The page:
What’s next?

So, eMargin is now being used by English students at Birmingham City University, and has generated interest from other teachers and researchers within and outside the University. We’re also looking forward to seeing how the University of Leicester will make use of eMargin with their students. Discussions with those involved have suggested new ideas and reinforced our existing plans, so it’s about time we told you what they are…

  • Uploading documents from your desktop, and translating Word and PDF files into a form eMargin can make use of.
  • Fetching web pages to include in the tool, translating HTML into an eMargin-friendly form (using our WebCorp LSE technology).
  • Moderation of annotations. The ability for moderators to remove annotations, comments and tags.
  • Text histories. We already keep histories of annotations made on texts, we just need to make them visible.
  • The ability to assign labels to colours, to clarify their meaning.
  • Alternative ways of representing paragraph level annotations.
  • Investigate integration with VLEs, like Moodle.
  • Customisable interface. Users can modify how highlights are displayed to suit different screen types or according to personal preferences.
  • Text and annotation search system.

If you’d like to suggest something, just reply to this post. We look forward to hearing more ideas but, for now, we’d better get to work!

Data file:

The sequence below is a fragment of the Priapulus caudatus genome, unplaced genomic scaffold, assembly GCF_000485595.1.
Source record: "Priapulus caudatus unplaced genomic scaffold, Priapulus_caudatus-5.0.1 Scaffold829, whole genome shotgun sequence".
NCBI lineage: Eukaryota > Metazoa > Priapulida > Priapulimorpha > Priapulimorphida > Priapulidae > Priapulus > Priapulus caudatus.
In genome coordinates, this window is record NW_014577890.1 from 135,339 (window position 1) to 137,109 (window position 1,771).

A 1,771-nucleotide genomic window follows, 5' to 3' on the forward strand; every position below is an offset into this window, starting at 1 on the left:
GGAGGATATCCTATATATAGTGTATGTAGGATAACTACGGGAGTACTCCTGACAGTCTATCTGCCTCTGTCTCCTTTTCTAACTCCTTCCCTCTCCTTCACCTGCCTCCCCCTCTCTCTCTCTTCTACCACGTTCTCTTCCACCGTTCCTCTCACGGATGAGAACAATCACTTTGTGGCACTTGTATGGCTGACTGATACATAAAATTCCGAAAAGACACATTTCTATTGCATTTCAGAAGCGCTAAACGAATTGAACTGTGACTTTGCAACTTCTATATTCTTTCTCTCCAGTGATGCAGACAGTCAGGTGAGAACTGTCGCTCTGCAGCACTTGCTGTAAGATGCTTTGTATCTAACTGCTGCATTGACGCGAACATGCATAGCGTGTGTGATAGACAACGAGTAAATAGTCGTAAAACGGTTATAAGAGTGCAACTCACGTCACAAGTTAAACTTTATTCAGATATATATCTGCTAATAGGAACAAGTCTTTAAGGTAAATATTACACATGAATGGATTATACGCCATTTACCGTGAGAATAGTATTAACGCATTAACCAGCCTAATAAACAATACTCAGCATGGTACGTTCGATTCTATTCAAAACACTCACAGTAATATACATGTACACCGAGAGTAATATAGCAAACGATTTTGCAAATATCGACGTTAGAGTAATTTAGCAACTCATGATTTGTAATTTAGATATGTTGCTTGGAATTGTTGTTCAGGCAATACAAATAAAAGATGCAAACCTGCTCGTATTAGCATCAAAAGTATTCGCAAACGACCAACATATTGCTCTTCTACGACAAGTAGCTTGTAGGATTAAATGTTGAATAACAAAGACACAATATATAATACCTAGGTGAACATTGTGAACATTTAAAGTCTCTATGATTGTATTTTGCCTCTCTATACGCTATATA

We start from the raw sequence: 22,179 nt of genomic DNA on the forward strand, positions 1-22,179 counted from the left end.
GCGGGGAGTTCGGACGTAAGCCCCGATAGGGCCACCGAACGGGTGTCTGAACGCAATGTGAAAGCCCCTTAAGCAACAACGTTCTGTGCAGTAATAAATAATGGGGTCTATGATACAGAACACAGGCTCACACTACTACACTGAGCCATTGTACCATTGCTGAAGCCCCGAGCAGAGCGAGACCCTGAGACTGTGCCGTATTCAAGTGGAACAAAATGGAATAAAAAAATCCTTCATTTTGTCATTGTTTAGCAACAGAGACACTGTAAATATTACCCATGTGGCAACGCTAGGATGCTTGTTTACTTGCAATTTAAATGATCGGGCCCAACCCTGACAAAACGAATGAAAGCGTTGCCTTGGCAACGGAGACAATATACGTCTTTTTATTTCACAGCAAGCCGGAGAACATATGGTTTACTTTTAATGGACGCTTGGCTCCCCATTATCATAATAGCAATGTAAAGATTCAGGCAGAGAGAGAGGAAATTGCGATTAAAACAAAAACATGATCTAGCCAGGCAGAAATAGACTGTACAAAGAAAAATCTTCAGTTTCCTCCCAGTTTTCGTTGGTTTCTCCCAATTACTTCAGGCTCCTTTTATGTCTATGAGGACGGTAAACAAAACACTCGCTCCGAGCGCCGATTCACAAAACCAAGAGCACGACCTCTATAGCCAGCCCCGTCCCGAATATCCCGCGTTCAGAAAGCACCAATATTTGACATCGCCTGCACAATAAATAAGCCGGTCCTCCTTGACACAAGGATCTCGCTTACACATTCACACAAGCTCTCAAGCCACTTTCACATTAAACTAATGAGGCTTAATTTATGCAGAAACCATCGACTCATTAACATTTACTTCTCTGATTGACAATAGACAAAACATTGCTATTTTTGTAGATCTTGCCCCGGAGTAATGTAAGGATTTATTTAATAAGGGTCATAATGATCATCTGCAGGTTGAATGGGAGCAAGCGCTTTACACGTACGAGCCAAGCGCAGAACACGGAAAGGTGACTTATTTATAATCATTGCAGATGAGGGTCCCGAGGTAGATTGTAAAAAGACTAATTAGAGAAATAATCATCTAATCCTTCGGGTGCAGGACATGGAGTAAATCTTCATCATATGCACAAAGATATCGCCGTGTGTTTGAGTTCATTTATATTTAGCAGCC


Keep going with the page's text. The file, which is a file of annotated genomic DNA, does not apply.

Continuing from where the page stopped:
eMargin Progress

We’ve been working on eMargin over the summer and an initial version is now ready to try. Feel free to give it a go and let us know if you have any comments, questions or suggestions. At the moment, anybody can try eMargin as an individual user but you’ll need to contact us for permission to create groups of users (e.g. students), upload your own texts, and share texts with groups.

We’ve been giving further demonstrations of eMargin to current and prospective users, at our own university and at other institutions. The tool is being used this semester in English seminars at Birmingham City University and at the University of Leicester, and is now being trialled in other disciplines.

Following our recent technical discussions, Rowin Young of JISC CETIS has written a blog post about eMargin. We’ve also been contacted by Caren Milloy and Anna Vernon of JISC Collections, who were keen to hear about eMargin in advance of the NISO meeting on Standards Development for E-Book Annotation Sharing and Social Reading at the Frankfurt Book Fair. We hope to work more closely with JISC Collections on future developments to eMargin.

See what others are saying about eMargin on Twitter.